Sen. Kamala Harris is First Black Woman and First Asian American Vice Presidential Nominee on A Major Party Ticket

Kamala Harris (middle) pictured at a campaign event. (Photo credit: Ebony)

Ending months of speculation, presumptive Democratic presidential nominee Senator Joe Biden announced today that he has selected California Senator Kamala Harris as his vice presidential running mate. With that choice, Harris becomes the first Black woman and the first Asian American to run for the vice presidency on a major party ticket.

To paraphrase Biden during the passage of the Affordable Care Act, that’s a “big fucking deal”.

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What I Want From Chester Tam’s Upcoming Rom-Com Film

Photo credit: Monique Jones

By Guest Contributor: Monique Jones (@moniqueblognet)

Note: A version of this article originally appeared last year in Just Add Color.

A few months ago, during one of my shifts for Shadow and Act, I reported on Gabrielle Union’s upcoming starring role in a new Screen Gems rom-com. The film is unique among Screen Gems’ repertoire: it’s about an interracial relationship between an Asian man and a Black woman, and is written by Chester Tam.

The film is based on Tam’s real-life relationship experiences. Currently, no actor has yet to be cast opposite Union as her romantic interest.

From my article:

According to The Hollywood Reporter, Chester Tam will direct a rom-com for Screen Gems starring Gabrielle Union. The film, based on Tam’s own script, will be semi-autobiographical and follow “a newly single African-American woman who begins dating a recently divorced Asian-American man,” per the article’s description.

The logline, the article states, hasn’t been fully revealed, but will focus on “how a drunken one-night stand leads to a secret relationship that eventually becomes public, surprising both friends and family of the couple given that neither is typically the other’s type.”

While the plot of this upcoming film sounds interesting, I’m hesitant. Given this backdrop, how will this film present heterosexual interracial relationships between Asian men and Black women — and might it do more damage than good?

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Focusing on Parasite’s Success Misses an Opportunity to Challenge Anti-Blackness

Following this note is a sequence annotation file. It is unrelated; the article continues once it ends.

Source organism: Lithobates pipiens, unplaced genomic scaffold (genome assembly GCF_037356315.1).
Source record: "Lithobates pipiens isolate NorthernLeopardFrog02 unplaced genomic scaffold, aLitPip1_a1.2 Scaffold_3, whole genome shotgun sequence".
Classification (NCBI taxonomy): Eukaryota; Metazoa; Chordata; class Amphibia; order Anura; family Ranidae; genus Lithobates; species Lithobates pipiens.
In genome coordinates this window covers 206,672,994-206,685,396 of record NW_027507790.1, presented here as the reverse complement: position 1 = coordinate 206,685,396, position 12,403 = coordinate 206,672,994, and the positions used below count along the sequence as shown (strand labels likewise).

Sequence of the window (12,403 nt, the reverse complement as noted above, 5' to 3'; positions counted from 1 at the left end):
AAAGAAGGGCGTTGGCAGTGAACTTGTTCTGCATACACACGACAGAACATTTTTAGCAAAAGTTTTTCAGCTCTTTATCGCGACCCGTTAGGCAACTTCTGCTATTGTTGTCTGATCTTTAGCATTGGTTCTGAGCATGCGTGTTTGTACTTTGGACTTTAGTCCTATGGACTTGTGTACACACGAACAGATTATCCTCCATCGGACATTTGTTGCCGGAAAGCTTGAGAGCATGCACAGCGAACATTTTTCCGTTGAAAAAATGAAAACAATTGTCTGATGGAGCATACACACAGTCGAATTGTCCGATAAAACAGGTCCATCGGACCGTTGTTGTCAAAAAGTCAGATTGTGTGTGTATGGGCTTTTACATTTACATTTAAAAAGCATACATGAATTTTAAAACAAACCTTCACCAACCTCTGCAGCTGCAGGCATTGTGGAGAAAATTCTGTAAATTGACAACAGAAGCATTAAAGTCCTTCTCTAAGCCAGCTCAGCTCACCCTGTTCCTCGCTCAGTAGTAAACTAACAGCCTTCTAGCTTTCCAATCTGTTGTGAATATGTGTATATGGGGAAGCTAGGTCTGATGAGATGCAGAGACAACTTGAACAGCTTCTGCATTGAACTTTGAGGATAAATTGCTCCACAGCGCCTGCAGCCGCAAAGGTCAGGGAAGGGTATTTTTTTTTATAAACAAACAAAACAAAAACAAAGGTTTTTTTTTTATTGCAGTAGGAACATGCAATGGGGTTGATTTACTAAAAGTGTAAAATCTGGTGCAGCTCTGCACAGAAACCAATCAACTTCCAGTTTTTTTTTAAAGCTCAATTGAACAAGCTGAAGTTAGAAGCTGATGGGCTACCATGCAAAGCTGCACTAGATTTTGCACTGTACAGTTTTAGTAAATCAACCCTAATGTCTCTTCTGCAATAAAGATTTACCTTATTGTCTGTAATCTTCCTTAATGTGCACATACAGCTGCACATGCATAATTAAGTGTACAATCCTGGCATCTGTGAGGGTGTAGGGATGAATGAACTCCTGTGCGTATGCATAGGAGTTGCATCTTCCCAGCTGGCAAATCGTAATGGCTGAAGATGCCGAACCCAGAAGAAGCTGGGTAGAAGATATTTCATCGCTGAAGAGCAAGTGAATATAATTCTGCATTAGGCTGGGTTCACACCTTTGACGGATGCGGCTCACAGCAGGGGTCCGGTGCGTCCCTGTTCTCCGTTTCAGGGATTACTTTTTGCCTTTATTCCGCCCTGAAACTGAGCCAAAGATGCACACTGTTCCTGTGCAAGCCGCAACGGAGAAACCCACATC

The cover image of the Parasite DVD/Blu-Ray

By Guest Contributor: Nicholas Wong

Last month, people around the world celebrated the underdog success of Korean film Parasite as it swept through the 92nd Academy Awards to win four Oscars. Each new award for the film ratcheted up a breathless excitement that culminated in a historic win for Best Picture, the first foreign-language film to ever take home that honour.

The victory was especially meaningful to Asian North Americans1Writing as I am from a Canadian context, I use the term “Asian North American” here to collectively refer to the broadly similar sociocultural categories of “Asian American” and “Asian Canadian”; however, I recognize that these categories warrant distinction under other analytical circumstances. , who took to social media in droves to express their pride in the film’s achievements. For decades, Asian North Americans have lamented the deplorable state of Asian representation in Western pop culture. In North American media, Asians have been either almost non-existent or, when portrayed, depicted through harmful racist stereotypes. In recent years, high-profile controversies surrounding films like Aloha and Ghost in the Shell – both of which featured the “whitewashing” of ostensibly Asian roles – have amplified the call for more Asian representation in Hollywood.

A positive shift in this cause has occurred over the past two years, with Asian-led films like Crazy Rich Asians, Always Be My Maybe, and The Farewell garnering box office success and critical acclaim. These films, all helmed by Asian directors and featuring Asian actors in starring roles, have been praised within the Asian North American community for proving the viability of Asians in pop culture, authentically portraying our experiences, and debunking stereotypes. Add on Parasite’s Best Picture win, and it would appear as though Asians have finally broken through Hollywood’s bamboo ceiling.

However, the reading of these films’ significance as primarily tied to their success in achieving Asian representation reveals a limited capacity for Asian North Americans to critically evaluate their own media. The perceived scarcity of – and consequent hunger for – Asian popular media representation has foreclosed the possibility of talking about our successes in anything but celebratory tones. “If we don’t support our own at all costs,” the thinking goes, “we may never get another chance.”

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